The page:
Astronomers now understand 'the biggest explosions in the Universe'

Astronomers have figured out how and why the biggest explosions in the universe happen.

Published Jan 21, 2020 3:46 AM CST   |   Updated Tue, Nov 3 2020 11:45 AM CST
1 minute & 18 seconds read time

A team of astronomers have managed to figure out how the biggest and brightest explosions in the universe take place and why.

Astronomers now understand 'the biggest explosions in the Universe' |

The explosions we are talking about here is gamma-ray bursts that are ejected from a star. These gamma-ray bursts have been recorded numerous times, but now scientists and astronomers have worked out why and how they are so bright and big. Researchers from the University of Warwick in the UK found that tidal effects such as the Moon's position next to Earth can cause this gigantic cosmic explosions.

The team of researchers examined thousands of simulated models of binary star systems, which are solar systems that have two stars caught in each others orbit. The examination led the researchers to believe that the orbiting of these stars can cause gamma-ray bursts to take place. When a star that's ten times bigger than our sun explodes it goes supernova and collapses either into a neutron star or a black hole.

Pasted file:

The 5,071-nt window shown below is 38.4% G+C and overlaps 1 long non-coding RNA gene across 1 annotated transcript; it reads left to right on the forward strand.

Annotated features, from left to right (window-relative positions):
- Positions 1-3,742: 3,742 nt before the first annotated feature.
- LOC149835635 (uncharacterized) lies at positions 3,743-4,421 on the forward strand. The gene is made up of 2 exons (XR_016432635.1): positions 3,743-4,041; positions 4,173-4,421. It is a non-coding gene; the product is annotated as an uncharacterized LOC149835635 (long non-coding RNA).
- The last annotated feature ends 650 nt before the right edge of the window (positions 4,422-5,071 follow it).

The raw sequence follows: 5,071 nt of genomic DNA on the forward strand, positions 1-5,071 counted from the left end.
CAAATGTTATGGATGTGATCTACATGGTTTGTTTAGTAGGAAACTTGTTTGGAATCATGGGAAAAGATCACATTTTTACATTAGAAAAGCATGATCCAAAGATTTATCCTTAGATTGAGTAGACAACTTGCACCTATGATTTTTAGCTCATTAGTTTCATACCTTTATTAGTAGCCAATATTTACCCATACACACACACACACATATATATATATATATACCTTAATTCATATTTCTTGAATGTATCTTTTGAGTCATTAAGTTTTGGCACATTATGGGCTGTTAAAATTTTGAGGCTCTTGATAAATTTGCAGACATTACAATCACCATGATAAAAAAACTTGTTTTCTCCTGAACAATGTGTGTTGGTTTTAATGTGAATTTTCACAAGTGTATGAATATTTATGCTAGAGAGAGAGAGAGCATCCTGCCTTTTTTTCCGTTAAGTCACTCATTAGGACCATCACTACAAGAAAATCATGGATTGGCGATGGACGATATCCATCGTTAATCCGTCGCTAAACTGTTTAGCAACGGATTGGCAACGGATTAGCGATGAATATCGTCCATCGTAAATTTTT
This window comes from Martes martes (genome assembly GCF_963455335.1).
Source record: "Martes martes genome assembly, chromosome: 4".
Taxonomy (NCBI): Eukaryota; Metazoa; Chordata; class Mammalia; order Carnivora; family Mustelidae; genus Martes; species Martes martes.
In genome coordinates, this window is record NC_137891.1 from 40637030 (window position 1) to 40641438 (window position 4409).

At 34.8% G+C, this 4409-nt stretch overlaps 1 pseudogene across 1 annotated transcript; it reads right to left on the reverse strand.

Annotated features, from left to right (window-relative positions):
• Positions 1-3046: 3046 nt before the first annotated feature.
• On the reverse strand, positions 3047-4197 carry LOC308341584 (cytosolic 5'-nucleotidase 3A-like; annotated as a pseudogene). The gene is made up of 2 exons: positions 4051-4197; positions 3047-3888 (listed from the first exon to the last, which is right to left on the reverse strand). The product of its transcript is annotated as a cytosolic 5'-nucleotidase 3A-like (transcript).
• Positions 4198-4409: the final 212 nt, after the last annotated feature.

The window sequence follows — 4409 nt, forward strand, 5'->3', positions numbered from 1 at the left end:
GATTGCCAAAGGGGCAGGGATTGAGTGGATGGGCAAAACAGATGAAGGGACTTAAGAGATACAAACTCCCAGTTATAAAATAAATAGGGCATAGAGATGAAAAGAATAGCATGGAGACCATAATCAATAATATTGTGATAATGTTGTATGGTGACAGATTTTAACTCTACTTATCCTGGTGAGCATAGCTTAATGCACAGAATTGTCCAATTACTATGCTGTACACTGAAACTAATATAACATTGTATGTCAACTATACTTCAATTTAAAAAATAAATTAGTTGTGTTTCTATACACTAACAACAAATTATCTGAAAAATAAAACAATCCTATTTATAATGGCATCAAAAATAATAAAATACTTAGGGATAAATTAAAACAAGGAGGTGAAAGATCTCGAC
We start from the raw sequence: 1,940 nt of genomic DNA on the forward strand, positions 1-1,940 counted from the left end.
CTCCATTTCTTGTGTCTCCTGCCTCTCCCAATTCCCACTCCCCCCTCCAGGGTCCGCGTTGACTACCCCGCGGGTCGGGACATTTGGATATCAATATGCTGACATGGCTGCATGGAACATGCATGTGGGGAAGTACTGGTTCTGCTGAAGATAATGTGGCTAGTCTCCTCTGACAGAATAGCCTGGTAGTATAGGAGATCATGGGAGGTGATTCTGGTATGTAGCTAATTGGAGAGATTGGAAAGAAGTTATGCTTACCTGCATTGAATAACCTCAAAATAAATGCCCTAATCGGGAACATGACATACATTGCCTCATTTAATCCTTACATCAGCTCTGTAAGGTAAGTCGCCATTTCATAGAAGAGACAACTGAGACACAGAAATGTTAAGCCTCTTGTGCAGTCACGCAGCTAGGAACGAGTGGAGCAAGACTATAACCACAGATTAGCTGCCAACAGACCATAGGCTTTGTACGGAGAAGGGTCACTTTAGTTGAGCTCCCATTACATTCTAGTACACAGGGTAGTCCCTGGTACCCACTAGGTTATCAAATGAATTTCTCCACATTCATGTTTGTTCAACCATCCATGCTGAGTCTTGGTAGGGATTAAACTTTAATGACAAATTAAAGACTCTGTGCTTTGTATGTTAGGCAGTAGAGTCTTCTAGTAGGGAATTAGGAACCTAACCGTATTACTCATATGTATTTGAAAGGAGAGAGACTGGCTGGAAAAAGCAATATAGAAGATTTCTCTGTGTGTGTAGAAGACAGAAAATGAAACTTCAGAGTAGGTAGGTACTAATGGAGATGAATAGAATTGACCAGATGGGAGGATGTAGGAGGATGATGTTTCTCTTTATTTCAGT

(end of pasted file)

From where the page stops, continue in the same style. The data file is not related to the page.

What researchers found was that when the collapse is happening the star flattens into almost a disc but keeps its angular momentum. At the same time, the stars materials fall inwards towards the center and the previously mentioned momentum then shoots them out as a jet. The study also mentions another important factor - tidal effects of neighbouring stars. If a star was close to the one that was collapsing, its presence could keep the spin speed of the collapsing star at high rates which would then result in a large gamma-ray burst.

Lead author on the study, Ashley Chrimes, a PhD student at the University of Warwick Department of Physics said, "We found that the effect of a star's tides on its partner is stopping them from slowing down and, in some cases, it is spinning them up. They are stealing rotational energy from their companion, a consequence of which is that they then drift further away."

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Jak joined the TweakTown team in 2017 and has since reviewed 100s of new tech products and kept us informed daily on the latest science and space news. Jak's love for science, space, and technology, and, more specifically, PC gaming, began at 10 years old. It was the day his dad showed him how to play Age of Empires on an old Compaq PC. Ever since that day, Jak fell in love with games and the progression of the technology industry in all its forms. Instead of typical FPS, Jak holds a very special spot in his heart for RTS games.

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